#10: The Law of the Rubber Band
Growth Stops When You lose the tension Between Where You Are and Where You Could Be
"Only a mediocre person is always at his best." -- W. Somerset Maugham
We're all familiar with the phrase "comfort zone" and unfortunately, that is where most of us spend our life; inside our little comfort zone. The only way to develop our potential is by stretching- physically, emotionally, mentally, and spiritually- outside our comfort zone.
That is a terrifying thought for most of us, myself included; after all, the implication of "outside of our comfort zone" is that it won't be comfortable. As a result, most people only use a small fraction of their ability and rarely strive to reach their full potential because too many people are willing to settle for "good enough." Are you willing to choose comfort over potential?
To remind me of the importance of stretching myself outside my comfort zone, I have various quotes scattered around my work and living space to help me maintain a growth mindset. Some of my favorites include:
"Life expands or shrinks in proportion to our courage."
"Life begins at the end of your comfort zone."
"What would you do if you were not afraid?"
"Refuse to be limited by your comfort zone."
"Let your faith be bigger than your fear."
"Be willing to be uncomfortable. Be comfortable being uncomfortable."
The Law of the Rubber Band is that rubber bands are only useful when stretched, and the same can be said of us.
As John Maxwell writes, "you will only reach your potential if you have the courage to push yourself outside your comfort zone and break out of a mindset of mediocrity. You must be willing to leave behind what feels familiar, safe, and secure. You must give up excuses and push forward. You must be willing to face the tension that comes from stretching toward your potential."
So how can you be intentional about stretching outside your comfort zone?
1 - Stretching starts from the inside out
Instead of wishing, wanting, and waiting, you need to search inside for reasons to start.
Remember that your situation in life is mainly due to the choices you make and the actions you do or fail to take. Jim Rohn once said, "Every life form seems to strive to its maximum except human beings. How tall will a tree grow? As tall as it possibly can. Human beings, on the other hand, have been given the dignity of choice. You can choose to be all, or you can choose to be less. Why not stretch up to the full measure of the challenge and see what all you can do?"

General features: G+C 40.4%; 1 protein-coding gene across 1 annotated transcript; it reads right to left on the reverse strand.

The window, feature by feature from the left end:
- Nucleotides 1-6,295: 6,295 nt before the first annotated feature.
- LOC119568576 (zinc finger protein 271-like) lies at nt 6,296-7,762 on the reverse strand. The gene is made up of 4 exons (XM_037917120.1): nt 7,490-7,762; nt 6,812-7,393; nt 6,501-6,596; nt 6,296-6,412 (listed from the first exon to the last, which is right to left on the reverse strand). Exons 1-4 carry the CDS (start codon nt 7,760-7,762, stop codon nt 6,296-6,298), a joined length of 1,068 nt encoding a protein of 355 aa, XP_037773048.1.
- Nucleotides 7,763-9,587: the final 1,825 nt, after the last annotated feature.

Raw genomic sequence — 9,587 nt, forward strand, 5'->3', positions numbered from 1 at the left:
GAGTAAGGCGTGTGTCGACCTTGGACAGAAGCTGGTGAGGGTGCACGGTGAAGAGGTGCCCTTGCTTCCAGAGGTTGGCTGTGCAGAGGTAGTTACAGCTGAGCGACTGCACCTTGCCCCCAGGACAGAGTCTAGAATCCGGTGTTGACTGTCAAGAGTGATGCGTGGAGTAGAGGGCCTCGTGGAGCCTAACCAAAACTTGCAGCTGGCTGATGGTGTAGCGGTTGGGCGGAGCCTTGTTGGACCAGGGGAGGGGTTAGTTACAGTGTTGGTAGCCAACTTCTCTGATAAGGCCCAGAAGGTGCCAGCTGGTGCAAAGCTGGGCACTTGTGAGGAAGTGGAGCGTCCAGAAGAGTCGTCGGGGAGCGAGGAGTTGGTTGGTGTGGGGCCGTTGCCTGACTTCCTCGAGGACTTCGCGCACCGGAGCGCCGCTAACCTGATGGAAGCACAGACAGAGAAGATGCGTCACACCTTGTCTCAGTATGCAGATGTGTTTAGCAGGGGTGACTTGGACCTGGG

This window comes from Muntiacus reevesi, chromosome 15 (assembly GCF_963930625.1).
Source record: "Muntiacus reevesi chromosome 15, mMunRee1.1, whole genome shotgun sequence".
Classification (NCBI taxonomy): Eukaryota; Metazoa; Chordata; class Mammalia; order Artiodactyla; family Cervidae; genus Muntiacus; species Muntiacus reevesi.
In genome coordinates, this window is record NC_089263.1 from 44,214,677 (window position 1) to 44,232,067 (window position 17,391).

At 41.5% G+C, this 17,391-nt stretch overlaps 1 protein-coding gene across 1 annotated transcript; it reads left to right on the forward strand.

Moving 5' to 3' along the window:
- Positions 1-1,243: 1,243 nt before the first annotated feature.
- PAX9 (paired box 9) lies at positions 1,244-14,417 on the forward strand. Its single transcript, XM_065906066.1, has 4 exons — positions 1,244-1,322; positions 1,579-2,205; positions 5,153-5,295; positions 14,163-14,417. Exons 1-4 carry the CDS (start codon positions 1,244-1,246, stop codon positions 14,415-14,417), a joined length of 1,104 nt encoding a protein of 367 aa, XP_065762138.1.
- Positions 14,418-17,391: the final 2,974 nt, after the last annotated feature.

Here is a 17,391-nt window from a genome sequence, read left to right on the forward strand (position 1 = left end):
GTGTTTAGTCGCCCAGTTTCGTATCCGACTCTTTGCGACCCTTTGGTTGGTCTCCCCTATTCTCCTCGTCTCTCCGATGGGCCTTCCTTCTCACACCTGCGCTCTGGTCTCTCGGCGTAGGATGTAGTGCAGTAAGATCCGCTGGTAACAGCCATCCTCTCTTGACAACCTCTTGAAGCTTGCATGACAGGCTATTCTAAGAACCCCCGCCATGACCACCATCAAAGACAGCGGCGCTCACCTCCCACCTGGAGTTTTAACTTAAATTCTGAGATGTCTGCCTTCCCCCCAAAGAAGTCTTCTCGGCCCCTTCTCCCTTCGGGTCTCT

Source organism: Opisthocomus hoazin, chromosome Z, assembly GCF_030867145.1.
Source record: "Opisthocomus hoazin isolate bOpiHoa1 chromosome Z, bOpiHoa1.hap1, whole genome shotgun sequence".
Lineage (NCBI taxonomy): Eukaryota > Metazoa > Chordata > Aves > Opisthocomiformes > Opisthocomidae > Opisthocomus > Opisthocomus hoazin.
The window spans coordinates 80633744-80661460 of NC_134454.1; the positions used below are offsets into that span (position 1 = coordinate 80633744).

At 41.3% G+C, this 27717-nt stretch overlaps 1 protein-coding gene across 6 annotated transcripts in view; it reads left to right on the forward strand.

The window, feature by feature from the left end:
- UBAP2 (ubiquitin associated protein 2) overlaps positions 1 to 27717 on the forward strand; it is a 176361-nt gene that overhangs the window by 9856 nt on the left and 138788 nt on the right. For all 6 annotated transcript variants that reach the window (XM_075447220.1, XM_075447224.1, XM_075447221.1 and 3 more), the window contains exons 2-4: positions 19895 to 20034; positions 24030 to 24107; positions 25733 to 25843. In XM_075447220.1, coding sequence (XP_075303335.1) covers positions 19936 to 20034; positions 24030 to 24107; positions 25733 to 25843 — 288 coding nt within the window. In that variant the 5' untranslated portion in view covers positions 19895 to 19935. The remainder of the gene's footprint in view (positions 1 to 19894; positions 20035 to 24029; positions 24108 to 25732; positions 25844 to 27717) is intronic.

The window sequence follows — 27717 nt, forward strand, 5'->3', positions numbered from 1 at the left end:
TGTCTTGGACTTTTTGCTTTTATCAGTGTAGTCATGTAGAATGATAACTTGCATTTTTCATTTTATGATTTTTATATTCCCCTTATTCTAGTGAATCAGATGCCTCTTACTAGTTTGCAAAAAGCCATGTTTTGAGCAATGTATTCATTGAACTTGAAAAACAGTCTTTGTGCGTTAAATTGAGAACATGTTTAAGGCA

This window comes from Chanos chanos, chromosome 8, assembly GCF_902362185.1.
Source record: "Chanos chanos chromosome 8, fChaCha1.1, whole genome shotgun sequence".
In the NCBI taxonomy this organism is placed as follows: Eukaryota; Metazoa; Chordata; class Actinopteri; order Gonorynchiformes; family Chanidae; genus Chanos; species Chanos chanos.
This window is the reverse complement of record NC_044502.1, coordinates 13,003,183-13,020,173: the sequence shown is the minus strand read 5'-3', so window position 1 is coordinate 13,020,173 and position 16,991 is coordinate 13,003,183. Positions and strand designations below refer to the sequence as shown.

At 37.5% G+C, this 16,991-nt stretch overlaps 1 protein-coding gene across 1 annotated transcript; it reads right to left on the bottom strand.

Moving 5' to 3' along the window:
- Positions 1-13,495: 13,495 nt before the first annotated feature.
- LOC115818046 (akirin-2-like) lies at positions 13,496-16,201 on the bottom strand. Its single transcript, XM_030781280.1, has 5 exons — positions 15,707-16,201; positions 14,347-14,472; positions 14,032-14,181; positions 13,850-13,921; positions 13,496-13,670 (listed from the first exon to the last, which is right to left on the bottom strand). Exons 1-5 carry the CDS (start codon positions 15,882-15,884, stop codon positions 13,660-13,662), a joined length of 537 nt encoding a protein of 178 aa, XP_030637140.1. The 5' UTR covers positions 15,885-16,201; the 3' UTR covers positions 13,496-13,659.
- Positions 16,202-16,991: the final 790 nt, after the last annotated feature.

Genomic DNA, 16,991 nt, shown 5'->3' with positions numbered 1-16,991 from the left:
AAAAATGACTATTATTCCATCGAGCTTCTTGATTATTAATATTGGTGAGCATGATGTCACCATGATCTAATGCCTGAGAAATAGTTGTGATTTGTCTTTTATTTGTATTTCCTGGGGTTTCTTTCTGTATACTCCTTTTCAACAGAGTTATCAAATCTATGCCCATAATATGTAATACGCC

2 - Stretching Requires Change
Stop looking over your shoulder. It's difficult to focus on your past and change in the present. You should treat your history like your rearview mirror; it helps you stay aware of your surroundings, but if you stare into it too long, you'll crash instead of moving forward.
Work on developing your "reach muscle." If you want to grow and change, you must take risks. According to John Maxwell, "People who take risks learn more and faster than those who don't. Their depth and range of experience is often greater. And they learn how to solve problems. The greatest stretching seasons of life come when we do what we have never done, push ourselves harder, and reach in an uncomfortable way."
“If you plan on being anything less than you are capable of being, you will probably be unhappy all the days of your life.” — Abraham Maslow
3 - Stretching Sets You Apart From Others
Successful people set themselves apart because they initiate the improvement that others need. When you get better, those around you benefit too. Make it your goal to make your bosses smarter, your team more effective, and the company more competitive because of your energy, creativity, and insights.
4 - Stretching is a lifestyle, not a Phase
Rabbi Nachman of Bratslav said, "If you won't be better tomorrow than you were today, then what do you need tomorrow for?" When we stop stretching, we stop living; we become dead on the inside and to our greatest possibilities.
This week, consider the areas of your life in which you've lost your stretch and settled in.
Where are you falling short of your potential?
What goals haven't you hit that you know you're capable of?
What habits have you developed that are hindering you from moving forward?
What areas of past success have you stopped winning in?
Use your lack of satisfaction to get you started anyplace you've stalled. Be strategic to maintain the tension between where you are and where you could be by continually resetting intermediate-range goals for yourself.
Set a specific time frame for your goals to maintain tension.
Set your goals according to your personality and revisit them at the end of those time frames.
Ensure your goals are barely within reach; not too easy, but not impossible either.
If you need an overarching goal to keep you stretching, think about what significant action you could take if only you become what you could be. Dream big, and set this as your lifetime goal!